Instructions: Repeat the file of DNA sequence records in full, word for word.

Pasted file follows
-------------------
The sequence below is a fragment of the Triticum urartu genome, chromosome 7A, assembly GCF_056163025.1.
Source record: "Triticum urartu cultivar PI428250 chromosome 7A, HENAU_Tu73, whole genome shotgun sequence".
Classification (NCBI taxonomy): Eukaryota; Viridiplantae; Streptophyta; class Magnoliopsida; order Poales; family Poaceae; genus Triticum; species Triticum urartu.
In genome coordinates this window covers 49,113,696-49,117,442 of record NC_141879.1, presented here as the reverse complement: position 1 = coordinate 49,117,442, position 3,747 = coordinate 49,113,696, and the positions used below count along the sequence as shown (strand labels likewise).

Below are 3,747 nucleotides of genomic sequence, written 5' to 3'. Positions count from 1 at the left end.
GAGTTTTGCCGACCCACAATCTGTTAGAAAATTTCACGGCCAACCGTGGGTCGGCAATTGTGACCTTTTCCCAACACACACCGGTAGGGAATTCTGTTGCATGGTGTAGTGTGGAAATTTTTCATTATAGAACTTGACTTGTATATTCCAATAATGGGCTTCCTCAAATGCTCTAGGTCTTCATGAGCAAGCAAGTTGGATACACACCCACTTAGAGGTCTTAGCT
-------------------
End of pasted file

The sequence below is a fragment of the Triticum urartu genome, chromosome 7A, assembly GCF_056163025.1.
Source record: "Triticum urartu cultivar PI428250 chromosome 7A, HENAU_Tu73, whole genome shotgun sequence".
Classification (NCBI taxonomy): Eukaryota; Viridiplantae; Streptophyta; class Magnoliopsida; order Poales; family Poaceae; genus Triticum; species Triticum urartu.
In genome coordinates this window covers 49,113,696-49,117,442 of record NC_141879.1, presented here as the reverse complement: position 1 = coordinate 49,117,442, position 3,747 = coordinate 49,113,696, and the positions used below count along the sequence as shown (strand labels likewise).

Below are 3,747 nucleotides of genomic sequence, written 5' to 3'. Positions count from 1 at the left end.
GAGTTTTGCCGACCCACAATCTGTTAGAAAATTTCACGGCCAACCGTGGGTCGGCAATTGTGACCTTTTCCCAACACACACCGGTAGGGAATTCTGTTGCATGGTGTAGTGTGGAAATTTTTCATTATAGAACTTGACTTGTATATTCCAATAATGGGCTTCCTCAAATGCTCTAGGTCTTCATGAGCAAGCAAGTTGGATACACACCCACTTAGAGGTCTTAGCT